Trade balance with China and the US improved as imports slowed

Net services receipts amounting to US$ 41.7 billion remained stable in April-September 2020 as compared with US$ 40.5 billion in corresponding period a year ago.

Resilience of the services sector was primarily driven by software services, which accounted for 49% of total services exports

Net private transfer receipts, mainly representing remittances by Indians employed overseas, totaling US$ 35.8 billion in H1: FY21 declined by 6.7% over the corresponding period of previous year

At end-September 2020, India’s external debt placed at US$ 556.2 billion – a decrease of US$ 2.0 billion (0.4%) as compared to end-March 2020.

Improvement in debt vulnerability indicators:

  • Ratio of forex reserves to total and short-term debt (original and residual)
  • Ratio of short-term debt (original maturity) to the total stock of external debt.
  • Debt service ratio (principal repayment plus interest payment) increased to 9.7% as at end-September 2020, compared to 6.5% as at end-March 2020

Rupee appreciation/depreciation:

  • In terms of 6-currency nominal effective exchange rate (NEER) (trade-based weights), Rupee depreciated by 4.1% in December 2020 over March 2020; appreciated by 2.9% in terms of real effective exchange rate (REER)
  • In terms of 36-currency NEER (trade-based weights), Rupee depreciated by 2.9% in December 2020 over March 2020; appreciated by 2.2% in terms of REER

RBI’s interventions in forex markets ensured financial stability and orderly conditions, controlling the volatility and one-sided appreciation of the Rupee

Initiatives undertaken to promote exports:

  • Production Linked Incentive (PLI) Scheme
  • Remission of Duties and Taxes on Exported Products (RoDTEP)
  • Improvement in logistics infrastructure and digital initiatives

Money Management and Financial Intermediation

Accommodative monetary policy during 2020: repo rate cut by 115 bps since March 2020

Systemic liquidity in FY2020-21 has remained in surplus so far. RBI undertook various conventional and unconventional measures like:

  • Open Market Operations
  • Long Term Repo Operations
  • Targeted Long Term Repo Operations

Gross Non-Performing Assets ratio of Scheduled Commercial Banks decreased from 8.21% at end-March, 2020 to 7.49% at end-September, 2020

The monetary transmission of lower policy rates to deposit and lending rates improved during FY2020-21

NIFTY-50 and BSE SENSEX reached record high closing of 14,644.7 and 49,792.12 respectively on January 20, 2021

The recovery rate for the Scheduled Commercial Banks through IBC (since its inception) has been over 45%

Prices and Inflation

Headline CPI inflation:

  • Averaged 6.6% during April-December, 2020 and stood at 4.6% in December, 2020, mainly driven by rise in food inflation (from 6.7% in 2019-20 to 9.1% during April-December, 2020, owing to build up in vegetable prices)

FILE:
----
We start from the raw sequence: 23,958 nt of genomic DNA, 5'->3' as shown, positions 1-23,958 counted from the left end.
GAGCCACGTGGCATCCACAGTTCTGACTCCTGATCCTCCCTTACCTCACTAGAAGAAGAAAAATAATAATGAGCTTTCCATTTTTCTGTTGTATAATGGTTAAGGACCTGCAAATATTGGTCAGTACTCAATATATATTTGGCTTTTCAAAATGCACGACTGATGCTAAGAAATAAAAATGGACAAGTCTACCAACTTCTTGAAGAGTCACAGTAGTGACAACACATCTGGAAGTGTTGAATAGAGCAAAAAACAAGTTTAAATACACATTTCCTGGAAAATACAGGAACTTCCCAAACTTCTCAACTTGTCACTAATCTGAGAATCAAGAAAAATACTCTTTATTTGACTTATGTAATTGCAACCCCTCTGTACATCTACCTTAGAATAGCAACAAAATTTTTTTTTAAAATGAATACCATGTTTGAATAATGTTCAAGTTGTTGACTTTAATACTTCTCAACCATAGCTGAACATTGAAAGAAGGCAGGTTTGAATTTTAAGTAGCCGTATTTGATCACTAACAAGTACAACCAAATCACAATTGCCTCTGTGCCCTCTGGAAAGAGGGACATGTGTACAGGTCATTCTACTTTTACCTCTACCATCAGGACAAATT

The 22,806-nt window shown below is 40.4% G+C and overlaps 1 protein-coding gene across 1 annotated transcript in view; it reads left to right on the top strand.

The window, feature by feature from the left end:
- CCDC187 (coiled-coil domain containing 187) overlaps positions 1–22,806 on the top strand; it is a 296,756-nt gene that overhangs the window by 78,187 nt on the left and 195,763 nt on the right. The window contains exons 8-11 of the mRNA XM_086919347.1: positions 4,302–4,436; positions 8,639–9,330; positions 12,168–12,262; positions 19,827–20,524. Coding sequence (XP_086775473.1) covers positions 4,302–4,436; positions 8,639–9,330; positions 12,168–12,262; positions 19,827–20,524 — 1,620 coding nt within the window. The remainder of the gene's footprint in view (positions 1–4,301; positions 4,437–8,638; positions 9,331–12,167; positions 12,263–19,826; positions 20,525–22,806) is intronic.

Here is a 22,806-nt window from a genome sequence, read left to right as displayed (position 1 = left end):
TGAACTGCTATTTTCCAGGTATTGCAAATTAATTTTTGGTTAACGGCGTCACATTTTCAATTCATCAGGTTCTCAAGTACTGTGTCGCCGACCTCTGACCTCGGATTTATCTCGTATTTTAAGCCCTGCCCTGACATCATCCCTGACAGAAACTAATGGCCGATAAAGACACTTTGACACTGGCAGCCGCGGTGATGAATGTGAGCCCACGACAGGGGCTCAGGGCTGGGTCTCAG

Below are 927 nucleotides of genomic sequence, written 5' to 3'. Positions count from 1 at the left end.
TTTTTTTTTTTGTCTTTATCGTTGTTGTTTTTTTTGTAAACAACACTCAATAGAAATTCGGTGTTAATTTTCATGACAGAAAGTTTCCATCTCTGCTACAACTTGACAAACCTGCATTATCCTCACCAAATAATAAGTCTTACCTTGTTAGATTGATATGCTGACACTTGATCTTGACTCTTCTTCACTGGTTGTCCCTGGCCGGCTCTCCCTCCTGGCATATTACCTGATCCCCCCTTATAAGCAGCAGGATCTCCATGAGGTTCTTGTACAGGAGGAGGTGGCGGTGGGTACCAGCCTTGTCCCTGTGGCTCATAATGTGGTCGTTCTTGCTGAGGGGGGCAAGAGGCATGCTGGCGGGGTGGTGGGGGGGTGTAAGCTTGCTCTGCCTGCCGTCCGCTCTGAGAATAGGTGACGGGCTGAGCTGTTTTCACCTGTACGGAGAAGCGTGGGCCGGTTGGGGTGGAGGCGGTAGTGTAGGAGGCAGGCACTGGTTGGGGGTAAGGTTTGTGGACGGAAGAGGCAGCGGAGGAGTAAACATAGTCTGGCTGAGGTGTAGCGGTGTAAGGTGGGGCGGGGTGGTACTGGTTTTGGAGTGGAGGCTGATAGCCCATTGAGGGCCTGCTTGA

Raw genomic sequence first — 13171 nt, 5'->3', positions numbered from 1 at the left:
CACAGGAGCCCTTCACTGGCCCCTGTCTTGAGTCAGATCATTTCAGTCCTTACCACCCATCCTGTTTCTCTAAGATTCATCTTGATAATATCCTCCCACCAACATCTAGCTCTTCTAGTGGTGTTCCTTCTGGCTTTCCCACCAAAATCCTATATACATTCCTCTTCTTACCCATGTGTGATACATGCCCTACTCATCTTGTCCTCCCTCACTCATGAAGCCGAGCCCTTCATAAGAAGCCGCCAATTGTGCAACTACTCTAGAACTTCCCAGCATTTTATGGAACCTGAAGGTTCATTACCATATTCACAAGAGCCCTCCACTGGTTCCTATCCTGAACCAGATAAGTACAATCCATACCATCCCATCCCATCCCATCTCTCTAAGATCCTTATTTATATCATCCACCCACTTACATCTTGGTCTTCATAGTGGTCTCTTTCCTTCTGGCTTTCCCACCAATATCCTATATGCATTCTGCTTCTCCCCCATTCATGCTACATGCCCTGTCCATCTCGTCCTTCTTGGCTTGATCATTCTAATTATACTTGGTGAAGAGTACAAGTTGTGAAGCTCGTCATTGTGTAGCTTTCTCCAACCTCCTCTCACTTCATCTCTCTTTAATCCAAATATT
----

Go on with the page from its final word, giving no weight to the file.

• CPI headline and its sub groups witnessed inflation during April-October 2020, driven by substantial increase in price momentum – due to the initial disruptions caused by COVID-19 lockdown
  • Moderated price momentum by November 2020 for most sub groups, coupled with positive base effect helped ease inflation

Rural-urban difference in CPI inflation saw a decline in 2020:

  • Since November 2019, CPI-Urban inflation has closed the gap with CPI-Rural inflation
  • Food inflation has almost converged now
  • Divergence in rural-urban inflation observed in other components of CPI like fuel and light, clothing and footwear, miscellaneous etc.

During April-December, 2019 as well as April-December, 2020-21, the major driver of CPI-C inflation was the food and beverages group:

  • Contribution increased to 59% during April-December, 2020, compared to 53.7% during April-December, 2019  

Thali cost increased between June 2020 and November 2020, however a sharp fall in the month of December reflecting the fall in the prices of many essential food commodities

State-wise trend:

  • CPI-C inflation increased in most of the states in the current year
  • Regional variation persists
  • Inflation ranged from 3.2% to 11% across States/UTs during June-December 2020 compared to (-) 0.3% to 7.6% during the same period last year.

Food inflation driving overall CPI-C inflation due to the relatively more weight of food items in the index.

Steps taken to stabilize prices of food items:

  • Banning of export of onions
  • Imposition of stock limit on onions
  • Easing of restriction on imports of pulses

Gold prices:

  • Sharp spike as investors turned to gold as a safe haven investment amid COVID-19 induced economic uncertainties
  • Compared to other assets, gold had considerably higher returns during FY2020-21

Consistency in import policy warrants attention:

  • Increased dependence on imports of edible oils poses risk of fluctuations in import prices
  • Imports impacting production and prices of domestic edible oil market, coupled with frequent changes in import policy of pulses and edible oils, add to confusion among farmers/producers and delay imports

Sustainable Development and Climate Change

India has taken several proactive steps to mainstream the SDGs into the policies, schemes and programmes